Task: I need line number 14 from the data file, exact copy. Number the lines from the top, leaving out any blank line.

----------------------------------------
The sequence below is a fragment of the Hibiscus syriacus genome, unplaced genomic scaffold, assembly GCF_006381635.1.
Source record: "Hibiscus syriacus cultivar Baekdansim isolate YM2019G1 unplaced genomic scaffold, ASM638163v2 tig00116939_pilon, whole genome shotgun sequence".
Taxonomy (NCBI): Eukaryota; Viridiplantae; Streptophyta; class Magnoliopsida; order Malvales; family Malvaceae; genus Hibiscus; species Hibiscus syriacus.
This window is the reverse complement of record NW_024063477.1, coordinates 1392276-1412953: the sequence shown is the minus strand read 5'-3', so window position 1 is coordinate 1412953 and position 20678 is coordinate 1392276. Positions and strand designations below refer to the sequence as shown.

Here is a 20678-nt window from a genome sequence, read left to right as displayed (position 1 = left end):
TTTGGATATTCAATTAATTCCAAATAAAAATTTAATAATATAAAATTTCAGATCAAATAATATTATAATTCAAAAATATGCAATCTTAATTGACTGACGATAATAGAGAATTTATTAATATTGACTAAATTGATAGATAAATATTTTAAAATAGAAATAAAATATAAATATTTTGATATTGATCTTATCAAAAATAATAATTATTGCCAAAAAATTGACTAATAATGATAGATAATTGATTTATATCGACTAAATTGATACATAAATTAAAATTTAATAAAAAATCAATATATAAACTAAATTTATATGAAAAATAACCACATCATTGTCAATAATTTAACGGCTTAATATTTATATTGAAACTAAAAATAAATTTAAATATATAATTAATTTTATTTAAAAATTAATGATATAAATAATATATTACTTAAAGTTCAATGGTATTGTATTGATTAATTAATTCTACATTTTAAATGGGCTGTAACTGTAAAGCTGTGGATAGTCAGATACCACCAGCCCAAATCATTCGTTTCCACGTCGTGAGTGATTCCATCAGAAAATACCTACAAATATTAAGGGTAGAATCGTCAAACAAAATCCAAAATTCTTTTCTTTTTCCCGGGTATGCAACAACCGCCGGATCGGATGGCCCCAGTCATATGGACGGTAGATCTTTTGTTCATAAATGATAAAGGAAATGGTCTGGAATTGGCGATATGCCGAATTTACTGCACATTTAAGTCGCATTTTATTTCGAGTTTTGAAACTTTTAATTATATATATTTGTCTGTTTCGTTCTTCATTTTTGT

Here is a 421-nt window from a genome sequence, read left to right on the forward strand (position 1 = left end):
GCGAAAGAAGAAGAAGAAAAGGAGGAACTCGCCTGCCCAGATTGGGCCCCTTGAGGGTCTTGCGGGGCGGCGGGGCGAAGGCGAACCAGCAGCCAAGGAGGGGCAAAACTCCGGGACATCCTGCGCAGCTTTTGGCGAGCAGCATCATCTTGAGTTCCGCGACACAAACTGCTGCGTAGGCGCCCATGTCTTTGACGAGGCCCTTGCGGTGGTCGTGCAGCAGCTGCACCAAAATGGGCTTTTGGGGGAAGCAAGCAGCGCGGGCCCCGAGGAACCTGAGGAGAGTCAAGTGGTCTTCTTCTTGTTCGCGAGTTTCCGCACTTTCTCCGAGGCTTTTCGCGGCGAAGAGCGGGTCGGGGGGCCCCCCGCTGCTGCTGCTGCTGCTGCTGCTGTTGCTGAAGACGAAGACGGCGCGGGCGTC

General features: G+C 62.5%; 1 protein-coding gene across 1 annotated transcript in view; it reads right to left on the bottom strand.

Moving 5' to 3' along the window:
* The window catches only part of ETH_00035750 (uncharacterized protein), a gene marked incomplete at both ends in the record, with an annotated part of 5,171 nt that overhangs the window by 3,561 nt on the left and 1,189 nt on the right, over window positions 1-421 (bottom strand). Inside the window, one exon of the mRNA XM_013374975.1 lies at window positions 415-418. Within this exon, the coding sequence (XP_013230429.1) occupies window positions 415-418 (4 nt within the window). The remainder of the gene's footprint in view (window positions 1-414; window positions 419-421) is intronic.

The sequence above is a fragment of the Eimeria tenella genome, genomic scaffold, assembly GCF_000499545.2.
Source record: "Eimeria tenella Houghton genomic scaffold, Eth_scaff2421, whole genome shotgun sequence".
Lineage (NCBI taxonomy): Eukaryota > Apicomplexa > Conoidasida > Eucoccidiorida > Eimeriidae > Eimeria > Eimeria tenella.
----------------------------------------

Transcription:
Lineage (NCBI taxonomy): Eukaryota > Apicomplexa > Conoidasida > Eucoccidiorida > Eimeriidae > Eimeria > Eimeria tenella.